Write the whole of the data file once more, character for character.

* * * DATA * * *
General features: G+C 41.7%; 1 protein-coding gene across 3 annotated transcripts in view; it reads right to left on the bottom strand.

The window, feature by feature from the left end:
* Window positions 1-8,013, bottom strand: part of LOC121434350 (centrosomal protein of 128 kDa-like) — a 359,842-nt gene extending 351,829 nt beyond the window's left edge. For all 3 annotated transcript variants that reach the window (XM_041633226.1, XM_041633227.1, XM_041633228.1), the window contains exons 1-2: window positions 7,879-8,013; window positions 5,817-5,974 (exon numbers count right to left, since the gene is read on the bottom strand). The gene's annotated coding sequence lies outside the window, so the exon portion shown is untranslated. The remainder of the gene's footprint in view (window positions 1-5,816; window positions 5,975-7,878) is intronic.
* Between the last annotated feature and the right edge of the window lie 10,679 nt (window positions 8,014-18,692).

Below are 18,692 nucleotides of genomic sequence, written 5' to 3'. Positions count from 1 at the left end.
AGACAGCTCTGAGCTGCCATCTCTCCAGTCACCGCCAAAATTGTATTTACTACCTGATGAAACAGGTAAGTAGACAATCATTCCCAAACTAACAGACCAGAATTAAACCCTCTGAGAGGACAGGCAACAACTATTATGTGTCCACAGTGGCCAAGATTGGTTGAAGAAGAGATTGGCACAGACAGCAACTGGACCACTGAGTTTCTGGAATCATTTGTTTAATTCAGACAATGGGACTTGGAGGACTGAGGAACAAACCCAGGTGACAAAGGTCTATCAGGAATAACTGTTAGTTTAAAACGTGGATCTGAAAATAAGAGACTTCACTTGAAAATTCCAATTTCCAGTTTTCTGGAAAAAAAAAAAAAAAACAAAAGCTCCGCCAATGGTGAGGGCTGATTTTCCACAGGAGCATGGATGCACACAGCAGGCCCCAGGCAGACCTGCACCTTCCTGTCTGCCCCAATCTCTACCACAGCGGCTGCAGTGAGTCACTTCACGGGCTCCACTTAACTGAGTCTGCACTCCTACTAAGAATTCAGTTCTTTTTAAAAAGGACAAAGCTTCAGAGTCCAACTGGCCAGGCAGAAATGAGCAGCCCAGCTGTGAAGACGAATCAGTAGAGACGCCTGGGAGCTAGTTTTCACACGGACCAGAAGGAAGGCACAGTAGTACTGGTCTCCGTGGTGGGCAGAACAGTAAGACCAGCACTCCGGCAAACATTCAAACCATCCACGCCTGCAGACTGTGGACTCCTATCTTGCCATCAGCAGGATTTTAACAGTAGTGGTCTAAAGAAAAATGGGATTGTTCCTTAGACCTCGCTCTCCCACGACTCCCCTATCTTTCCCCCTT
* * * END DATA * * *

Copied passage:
General features: G+C 41.7%; 1 protein-coding gene across 3 annotated transcripts in view; it reads right to left on the bottom strand.

The window, feature by feature from the left end:
* Window positions 1-8,013, bottom strand: part of LOC121434350 (centrosomal protein of 128 kDa-like) — a 359,842-nt gene extending 351,829 nt beyond the window's left edge. For all 3 annotated transcript variants that reach the window (XM_041633226.1, XM_041633227.1, XM_041633228.1), the window contains exons 1-2: window positions 7,879-8,013; window positions 5,817-5,974 (exon numbers count right to left, since the gene is read on the bottom strand). The gene's annotated coding sequence lies outside the window, so the exon portion shown is untranslated. The remainder of the gene's footprint in view (window positions 1-5,816; window positions 5,975-7,878) is intronic.
* Between the last annotated feature and the right edge of the window lie 10,679 nt (window positions 8,014-18,692).

Below are 18,692 nucleotides of genomic sequence, written 5' to 3'. Positions count from 1 at the left end.
AGACAGCTCTGAGCTGCCATCTCTCCAGTCACCGCCAAAATTGTATTTACTACCTGATGAAACAGGTAAGTAGACAATCATTCCCAAACTAACAGACCAGAATTAAACCCTCTGAGAGGACAGGCAACAACTATTATGTGTCCACAGTGGCCAAGATTGGTTGAAGAAGAGATTGGCACAGACAGCAACTGGACCACTGAGTTTCTGGAATCATTTGTTTAATTCAGACAATGGGACTTGGAGGACTGAGGAACAAACCCAGGTGACAAAGGTCTATCAGGAATAACTGTTAGTTTAAAACGTGGATCTGAAAATAAGAGACTTCACTTGAAAATTCCAATTTCCAGTTTTCTGGAAAAAAAAAAAAAAAACAAAAGCTCCGCCAATGGTGAGGGCTGATTTTCCACAGGAGCATGGATGCACACAGCAGGCCCCAGGCAGACCTGCACCTTCCTGTCTGCCCCAATCTCTACCACAGCGGCTGCAGTGAGTCACTTCACGGGCTCCACTTAACTGAGTCTGCACTCCTACTAAGAATTCAGTTCTTTTTAAAAAGGACAAAGCTTCAGAGTCCAACTGGCCAGGCAGAAATGAGCAGCCCAGCTGTGAAGACGAATCAGTAGAGACGCCTGGGAGCTAGTTTTCACACGGACCAGAAGGAAGGCACAGTAGTACTGGTCTCCGTGGTGGGCAGAACAGTAAGACCAGCACTCCGGCAAACATTCAAACCATCCACGCCTGCAGACTGTGGACTCCTATCTTGCCATCAGCAGGATTTTAACAGTAGTGGTCTAAAGAAAAATGGGATTGTTCCTTAGACCTCGCTCTCCCACGACTCCCCTATCTTTCCCCCTT